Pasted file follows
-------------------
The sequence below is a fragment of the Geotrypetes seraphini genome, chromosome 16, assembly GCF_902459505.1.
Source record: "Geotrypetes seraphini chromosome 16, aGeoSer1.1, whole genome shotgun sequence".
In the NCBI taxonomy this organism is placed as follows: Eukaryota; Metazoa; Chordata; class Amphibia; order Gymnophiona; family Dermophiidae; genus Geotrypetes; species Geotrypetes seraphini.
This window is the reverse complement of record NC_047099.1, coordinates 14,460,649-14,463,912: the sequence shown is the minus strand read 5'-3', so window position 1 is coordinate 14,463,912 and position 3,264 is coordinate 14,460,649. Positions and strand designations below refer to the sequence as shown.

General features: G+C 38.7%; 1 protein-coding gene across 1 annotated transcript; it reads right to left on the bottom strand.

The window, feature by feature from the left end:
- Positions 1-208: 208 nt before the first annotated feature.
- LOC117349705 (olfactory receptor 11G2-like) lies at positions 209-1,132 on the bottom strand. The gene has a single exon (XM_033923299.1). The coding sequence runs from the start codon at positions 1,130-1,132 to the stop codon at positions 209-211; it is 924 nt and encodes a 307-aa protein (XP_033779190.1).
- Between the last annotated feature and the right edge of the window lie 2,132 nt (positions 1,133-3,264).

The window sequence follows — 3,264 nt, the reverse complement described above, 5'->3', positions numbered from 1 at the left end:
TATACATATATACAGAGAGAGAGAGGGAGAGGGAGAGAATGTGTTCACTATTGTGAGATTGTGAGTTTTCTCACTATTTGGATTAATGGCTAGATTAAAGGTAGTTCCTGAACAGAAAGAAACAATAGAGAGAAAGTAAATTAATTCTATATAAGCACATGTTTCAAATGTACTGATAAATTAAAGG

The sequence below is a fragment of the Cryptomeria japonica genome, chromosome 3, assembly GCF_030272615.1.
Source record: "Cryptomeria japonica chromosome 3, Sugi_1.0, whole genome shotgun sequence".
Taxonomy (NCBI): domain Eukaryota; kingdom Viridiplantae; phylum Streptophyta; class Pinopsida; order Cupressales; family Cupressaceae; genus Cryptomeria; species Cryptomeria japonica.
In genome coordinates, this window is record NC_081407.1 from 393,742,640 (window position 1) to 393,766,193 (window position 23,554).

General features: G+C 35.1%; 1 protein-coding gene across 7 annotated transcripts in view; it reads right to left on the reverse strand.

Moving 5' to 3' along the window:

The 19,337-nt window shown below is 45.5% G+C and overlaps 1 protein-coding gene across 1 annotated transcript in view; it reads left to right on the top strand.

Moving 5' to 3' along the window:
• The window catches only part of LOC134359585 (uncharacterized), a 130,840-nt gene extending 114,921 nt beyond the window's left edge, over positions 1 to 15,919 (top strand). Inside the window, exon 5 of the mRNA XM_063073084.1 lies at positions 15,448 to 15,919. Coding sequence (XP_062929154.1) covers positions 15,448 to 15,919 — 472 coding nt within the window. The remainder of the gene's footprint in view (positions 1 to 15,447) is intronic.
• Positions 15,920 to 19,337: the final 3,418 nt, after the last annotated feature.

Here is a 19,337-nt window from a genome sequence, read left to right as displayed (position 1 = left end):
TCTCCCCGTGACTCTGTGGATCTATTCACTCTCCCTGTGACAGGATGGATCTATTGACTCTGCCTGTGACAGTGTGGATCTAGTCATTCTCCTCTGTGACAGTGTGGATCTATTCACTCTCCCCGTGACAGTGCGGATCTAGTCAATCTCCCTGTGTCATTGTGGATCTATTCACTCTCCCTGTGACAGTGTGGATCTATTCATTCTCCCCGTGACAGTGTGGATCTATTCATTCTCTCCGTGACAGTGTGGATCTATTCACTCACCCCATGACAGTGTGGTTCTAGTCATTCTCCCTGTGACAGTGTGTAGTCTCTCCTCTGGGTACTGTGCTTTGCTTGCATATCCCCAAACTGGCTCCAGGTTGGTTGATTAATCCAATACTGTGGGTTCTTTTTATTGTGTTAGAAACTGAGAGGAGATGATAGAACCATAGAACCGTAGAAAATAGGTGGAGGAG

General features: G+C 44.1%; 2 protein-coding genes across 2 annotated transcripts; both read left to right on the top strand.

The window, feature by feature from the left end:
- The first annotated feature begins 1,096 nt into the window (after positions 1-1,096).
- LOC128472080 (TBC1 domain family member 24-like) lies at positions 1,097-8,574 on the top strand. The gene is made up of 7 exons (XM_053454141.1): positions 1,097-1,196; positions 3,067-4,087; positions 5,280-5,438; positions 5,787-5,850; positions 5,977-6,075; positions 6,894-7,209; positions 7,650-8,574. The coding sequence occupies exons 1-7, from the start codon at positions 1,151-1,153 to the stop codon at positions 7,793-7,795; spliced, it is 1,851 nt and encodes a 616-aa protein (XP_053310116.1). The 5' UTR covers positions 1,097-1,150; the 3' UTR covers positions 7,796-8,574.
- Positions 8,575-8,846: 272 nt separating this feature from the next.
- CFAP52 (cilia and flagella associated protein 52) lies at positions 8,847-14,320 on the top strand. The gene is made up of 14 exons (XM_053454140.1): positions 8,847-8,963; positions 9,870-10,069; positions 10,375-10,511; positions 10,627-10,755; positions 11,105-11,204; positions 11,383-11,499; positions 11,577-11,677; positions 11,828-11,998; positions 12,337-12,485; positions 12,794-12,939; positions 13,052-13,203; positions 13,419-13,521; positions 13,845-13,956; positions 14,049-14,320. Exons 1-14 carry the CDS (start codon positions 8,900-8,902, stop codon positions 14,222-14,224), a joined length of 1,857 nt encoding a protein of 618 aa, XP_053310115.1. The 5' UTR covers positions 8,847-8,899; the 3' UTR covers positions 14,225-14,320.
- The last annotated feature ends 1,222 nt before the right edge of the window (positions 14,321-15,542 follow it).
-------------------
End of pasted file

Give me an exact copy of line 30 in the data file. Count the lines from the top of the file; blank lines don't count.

- The last annotated feature ends 1,222 nt before the right edge of the window (positions 14,321-15,542 follow it).